Their teams are striving to investigate the issue as quickly as possible. They are still trying to figure out the whole impact of the probe, which is still ongoing.
They recognize that this scenario has raised some issues, and they'd like to address a few of them now while their investigation is ongoing.
They have no evidence that login credentials have been leaked at this time. They're still looking into it.
Furthermore, because Twitch does not keep complete credit card data, full credit card numbers were not disclosed.
According to VGC, the leak was justified since it would "promote further disruption and competition in the online video streaming industry."
According to VGC, the files posted on 4chan are publicly available to download as described by the unidentified hacker.
The leaked data, including the source code for Amazon's streaming platform, is real, according to an anonymous company source, according to VGC.
According to the source, Twitch is aware of the hack internally, and the data was likely stolen as recently as Monday. Twitch has been contacted for comment, and we will update this story whenever they respond.
This is the company's first official comment following reports of a massive data breach (via VGC).
According to reports, the leak also disclosed the existence of a service named 'Vapor,' which appears to be an Amazon Games Studio competitor to Steam that would be integrated with Twitch. Amazon and Amazon Games Studio have yet to respond to the leak's specifics.
With such a significant breach, you should change your Twitch password - and any other passwords related to the account - right now.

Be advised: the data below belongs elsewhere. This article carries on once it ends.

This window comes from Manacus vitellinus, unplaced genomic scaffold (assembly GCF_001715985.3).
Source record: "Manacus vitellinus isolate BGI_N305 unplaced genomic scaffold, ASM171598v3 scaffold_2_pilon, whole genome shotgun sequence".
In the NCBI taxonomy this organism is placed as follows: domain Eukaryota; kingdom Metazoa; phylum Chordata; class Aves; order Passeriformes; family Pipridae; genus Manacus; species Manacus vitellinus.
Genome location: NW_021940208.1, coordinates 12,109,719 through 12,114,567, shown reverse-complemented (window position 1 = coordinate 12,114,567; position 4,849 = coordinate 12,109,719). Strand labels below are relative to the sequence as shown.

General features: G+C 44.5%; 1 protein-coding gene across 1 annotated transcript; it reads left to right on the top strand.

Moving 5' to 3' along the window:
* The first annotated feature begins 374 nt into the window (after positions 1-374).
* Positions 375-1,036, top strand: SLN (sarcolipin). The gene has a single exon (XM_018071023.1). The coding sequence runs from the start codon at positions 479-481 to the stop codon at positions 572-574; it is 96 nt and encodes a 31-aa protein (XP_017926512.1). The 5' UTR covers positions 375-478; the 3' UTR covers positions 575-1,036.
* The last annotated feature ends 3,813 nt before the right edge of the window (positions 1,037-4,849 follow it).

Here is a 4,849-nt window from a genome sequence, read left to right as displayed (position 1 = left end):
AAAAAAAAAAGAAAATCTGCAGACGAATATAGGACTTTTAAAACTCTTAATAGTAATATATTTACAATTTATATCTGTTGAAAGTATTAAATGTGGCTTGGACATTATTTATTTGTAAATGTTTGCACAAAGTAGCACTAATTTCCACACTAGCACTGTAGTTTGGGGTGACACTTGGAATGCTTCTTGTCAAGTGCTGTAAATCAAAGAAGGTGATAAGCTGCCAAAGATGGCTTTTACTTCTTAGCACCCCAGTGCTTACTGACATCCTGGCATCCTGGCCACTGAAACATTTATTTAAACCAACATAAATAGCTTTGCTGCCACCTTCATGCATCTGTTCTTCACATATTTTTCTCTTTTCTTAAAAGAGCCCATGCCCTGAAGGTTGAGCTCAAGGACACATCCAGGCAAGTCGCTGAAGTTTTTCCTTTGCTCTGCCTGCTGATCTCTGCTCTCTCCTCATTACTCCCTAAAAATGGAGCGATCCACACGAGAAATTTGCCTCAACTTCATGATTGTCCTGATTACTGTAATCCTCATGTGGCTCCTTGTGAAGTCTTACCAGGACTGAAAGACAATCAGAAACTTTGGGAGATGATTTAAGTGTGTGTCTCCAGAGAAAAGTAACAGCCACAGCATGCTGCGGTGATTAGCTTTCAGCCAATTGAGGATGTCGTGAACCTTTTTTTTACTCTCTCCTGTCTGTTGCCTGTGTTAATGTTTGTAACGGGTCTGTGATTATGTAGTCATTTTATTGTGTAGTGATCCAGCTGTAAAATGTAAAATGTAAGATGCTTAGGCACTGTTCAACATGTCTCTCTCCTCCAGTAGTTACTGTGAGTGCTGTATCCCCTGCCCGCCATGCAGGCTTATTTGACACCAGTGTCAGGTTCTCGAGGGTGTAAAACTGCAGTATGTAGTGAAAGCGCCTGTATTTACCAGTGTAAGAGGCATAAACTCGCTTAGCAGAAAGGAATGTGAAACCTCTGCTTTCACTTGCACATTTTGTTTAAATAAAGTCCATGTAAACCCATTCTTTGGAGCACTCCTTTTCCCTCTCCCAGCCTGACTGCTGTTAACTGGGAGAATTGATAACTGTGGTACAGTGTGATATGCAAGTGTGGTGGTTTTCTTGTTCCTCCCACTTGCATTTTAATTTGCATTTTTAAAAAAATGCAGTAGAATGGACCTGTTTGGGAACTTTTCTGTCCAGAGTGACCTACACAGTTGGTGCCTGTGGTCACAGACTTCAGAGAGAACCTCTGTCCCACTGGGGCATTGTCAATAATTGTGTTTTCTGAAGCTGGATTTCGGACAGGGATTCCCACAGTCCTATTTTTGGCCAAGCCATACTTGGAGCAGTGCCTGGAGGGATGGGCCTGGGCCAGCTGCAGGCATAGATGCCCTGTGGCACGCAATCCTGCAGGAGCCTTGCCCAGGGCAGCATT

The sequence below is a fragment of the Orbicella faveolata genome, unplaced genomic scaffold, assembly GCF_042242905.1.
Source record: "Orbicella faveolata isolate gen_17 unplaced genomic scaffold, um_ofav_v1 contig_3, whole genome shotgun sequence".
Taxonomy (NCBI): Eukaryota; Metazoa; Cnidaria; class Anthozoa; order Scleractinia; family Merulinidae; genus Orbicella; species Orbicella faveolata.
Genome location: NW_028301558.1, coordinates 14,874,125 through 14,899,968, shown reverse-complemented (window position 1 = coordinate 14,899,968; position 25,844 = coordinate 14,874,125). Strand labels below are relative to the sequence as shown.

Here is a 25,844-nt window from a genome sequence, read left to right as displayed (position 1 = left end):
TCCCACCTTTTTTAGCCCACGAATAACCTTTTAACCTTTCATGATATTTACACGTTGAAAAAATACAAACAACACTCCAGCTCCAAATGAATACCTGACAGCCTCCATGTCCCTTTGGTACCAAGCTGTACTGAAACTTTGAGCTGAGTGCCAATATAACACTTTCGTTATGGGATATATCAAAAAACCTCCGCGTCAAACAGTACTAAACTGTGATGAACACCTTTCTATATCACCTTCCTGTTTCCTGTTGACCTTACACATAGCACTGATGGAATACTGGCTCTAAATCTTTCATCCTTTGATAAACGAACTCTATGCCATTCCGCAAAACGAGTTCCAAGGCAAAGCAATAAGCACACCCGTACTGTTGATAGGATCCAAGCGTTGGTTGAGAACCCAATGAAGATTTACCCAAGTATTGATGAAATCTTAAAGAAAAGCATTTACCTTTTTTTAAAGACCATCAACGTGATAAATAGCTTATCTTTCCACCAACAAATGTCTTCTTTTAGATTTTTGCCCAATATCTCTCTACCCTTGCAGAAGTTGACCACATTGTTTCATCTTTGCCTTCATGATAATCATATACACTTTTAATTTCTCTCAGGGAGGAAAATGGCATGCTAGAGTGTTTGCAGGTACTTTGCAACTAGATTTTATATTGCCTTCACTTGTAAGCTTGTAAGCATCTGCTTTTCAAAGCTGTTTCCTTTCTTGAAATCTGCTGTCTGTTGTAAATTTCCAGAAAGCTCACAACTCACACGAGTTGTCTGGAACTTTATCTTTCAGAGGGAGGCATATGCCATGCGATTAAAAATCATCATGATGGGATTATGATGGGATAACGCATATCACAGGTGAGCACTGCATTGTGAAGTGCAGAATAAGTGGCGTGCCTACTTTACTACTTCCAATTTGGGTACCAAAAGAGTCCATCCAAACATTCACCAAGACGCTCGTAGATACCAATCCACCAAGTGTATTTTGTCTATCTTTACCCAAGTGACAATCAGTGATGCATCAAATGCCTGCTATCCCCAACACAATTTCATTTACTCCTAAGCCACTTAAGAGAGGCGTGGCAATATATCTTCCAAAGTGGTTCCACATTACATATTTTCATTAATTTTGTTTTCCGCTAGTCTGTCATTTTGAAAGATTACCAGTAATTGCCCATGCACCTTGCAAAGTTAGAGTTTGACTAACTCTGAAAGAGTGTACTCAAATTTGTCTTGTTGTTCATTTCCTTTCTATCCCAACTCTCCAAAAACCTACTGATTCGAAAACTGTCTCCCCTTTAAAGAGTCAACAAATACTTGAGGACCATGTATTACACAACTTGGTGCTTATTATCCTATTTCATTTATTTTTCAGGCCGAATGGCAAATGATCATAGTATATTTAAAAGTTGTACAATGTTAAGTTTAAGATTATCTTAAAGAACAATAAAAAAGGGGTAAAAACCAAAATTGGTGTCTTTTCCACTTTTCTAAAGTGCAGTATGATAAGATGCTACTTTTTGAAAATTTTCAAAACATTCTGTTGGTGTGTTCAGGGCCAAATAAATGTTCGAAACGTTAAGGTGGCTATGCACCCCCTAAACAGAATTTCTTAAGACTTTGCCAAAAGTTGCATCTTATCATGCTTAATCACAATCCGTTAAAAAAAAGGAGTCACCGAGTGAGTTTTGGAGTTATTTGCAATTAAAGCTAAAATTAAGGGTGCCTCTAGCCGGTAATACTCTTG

Turning on two-factor authentication with your Twitch account is also a good idea, as it ensures that any attempt to log in will be notified via your phone.
Automatically and immediately reset your password and first and last name on Twitch. Tv is also a good idea, as Twitch will ask you to update those details soon. You can do that on Twitch's website or via the "My Account" menu button at the top right of the page.
You should never use the same password as you used on other sites, as well as accounts with little security, like Hotmail accounts. This is because data breaches are becoming more frequent, and hackers are getting increasingly sophisticated ways to steal data.
Twitch, the video game broadcasting service currently used by many eSports fans, has recently fallen victim to data breaches. Before this incident, some 1.7 million users had their account details stolen in this type of incident, which occurred in late October 2015.
It seems that this information was stolen from other sites the attackers hacked into. The hacker group's tweets indicate that they gained access to these other accounts via impersonating moderators on gaming forums and then using phishing emails to harvest email addresses for their purposes.
This article is an evaluation of the statement made by Twitch. Twitch apologizes for the security issue but claims that no payment information was compromised. Security researchers, however, disagree.
After the recent Twitch security breach where hackers accessed information for many accounts, many users are now worried about their data being compromised or stolen.
This article covered the whole scenario of the incident from start to finish. In summation, the events involved a hacker gaining remote access to Twitch user accounts through a security flaw of their website.
The hacker obtained information from thousands of Twitch users, had access to their accounts, and attempted to sell this information for profit.
This incident is not an isolated situation of a hacker hacking a website and obtaining data illegally.
There have been numerous instances of hacks on many different websites that have successfully hacked into our private information.